If a sodden rice paddy feels soft and forgiving underfoot, it is not a merciful place to set down an airplane at 200 mph. And that’s only one of Mike Selby’s reasons to look nervous as he watches his A-10 Warthog—a 10-foot-wide, 65-pound, hand-built model—begin its maiden takeoff roll down a rough asphalt runway near Bangkok, Thailand. Selby, who spent over $12,000 and the better part of a year fabricating and building this radio-controlled jet, stands runwayside with his thumbs hooked into the belt loops of his jeans, trying to look relaxed as he draws on a Cuban cigar. But he can’t stop tapping his foot. Next to him, pilot Ray Johns, a U.S. Air Force general and test pilot who has flown everything from Air Force One to the U2 surveillance plane, chews a wad of gum with anxious rapid-fire chomps and leans back against the weight of the control console hanging from his neck.
It’s been nearly a year since Johns last flew one of Selby’s finished models, at the Top Gun competition in Lakeland, Florida, and the memory haunts them both. Top Gun, held each April, is the de facto world championship of radio-controlled scale-model aeronautics, an invitation-only event that hosts some 130 entries, jets and prop-planes alike, from around the world. Selby had spent the two years before the event building and tweaking his Embraer Tucano 312 (a Brazilian turboprop fighter trainer), and the plane had a grip on first place going into its final competition flight. But suddenly, as it went into a tight turn, the plane stopped responding to Johns’s control inputs. “We saw it jink to one side, and then it just keeled over and dove into the forest,” Selby says. “We had to rent a helicopter to recover the pieces.”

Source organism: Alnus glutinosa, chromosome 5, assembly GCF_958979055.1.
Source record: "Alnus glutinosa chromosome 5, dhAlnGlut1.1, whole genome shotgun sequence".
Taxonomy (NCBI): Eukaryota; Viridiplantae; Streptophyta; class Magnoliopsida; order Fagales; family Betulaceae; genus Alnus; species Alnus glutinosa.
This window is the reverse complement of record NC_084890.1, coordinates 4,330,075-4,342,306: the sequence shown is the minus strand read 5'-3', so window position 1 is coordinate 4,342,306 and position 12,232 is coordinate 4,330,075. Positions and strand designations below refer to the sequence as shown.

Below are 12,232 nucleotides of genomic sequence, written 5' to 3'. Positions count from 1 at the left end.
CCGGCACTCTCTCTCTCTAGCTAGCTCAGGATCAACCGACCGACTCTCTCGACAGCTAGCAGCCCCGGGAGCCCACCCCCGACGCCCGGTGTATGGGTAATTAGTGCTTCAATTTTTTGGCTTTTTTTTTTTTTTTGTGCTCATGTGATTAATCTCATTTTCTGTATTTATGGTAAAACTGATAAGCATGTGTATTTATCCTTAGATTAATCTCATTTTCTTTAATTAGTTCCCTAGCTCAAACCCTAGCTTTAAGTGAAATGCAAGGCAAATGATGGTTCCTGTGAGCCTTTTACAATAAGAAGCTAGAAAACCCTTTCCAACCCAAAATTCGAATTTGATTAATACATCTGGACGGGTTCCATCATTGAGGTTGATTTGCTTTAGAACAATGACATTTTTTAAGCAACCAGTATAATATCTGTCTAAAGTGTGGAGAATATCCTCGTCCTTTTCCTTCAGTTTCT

Now, half a world away, Selby’s chance at redemption is taxiing into place on the runway: a sophisticated new plane that’s already creating a buzz among the top echelon of the model-aeronautics community. “I wouldn’t be surprised if he blows the event away with the A-10 this year,” Top Gun organizer Frank Tiano told me earlier by phone. He’s seen pictures and specs. “It’s big, it’s a jet, it’s twin-engined, it has an extremely high level of detail and function. As far as I can tell, there’s rarely been an airplane this ambitious, with as much character and as much charisma.”
But it’s not an airplane—model or full-size—until it flies. Johns, from his position halfway down the runway at Bang Nam Prio, commands bystanders to silence and seems to grow taller as he pushes the remote-control throttle forward. The A-10’s twin engines scream to life, turning the head of a straw-hatted woman herding a group of water buffalo on the other side of the runway.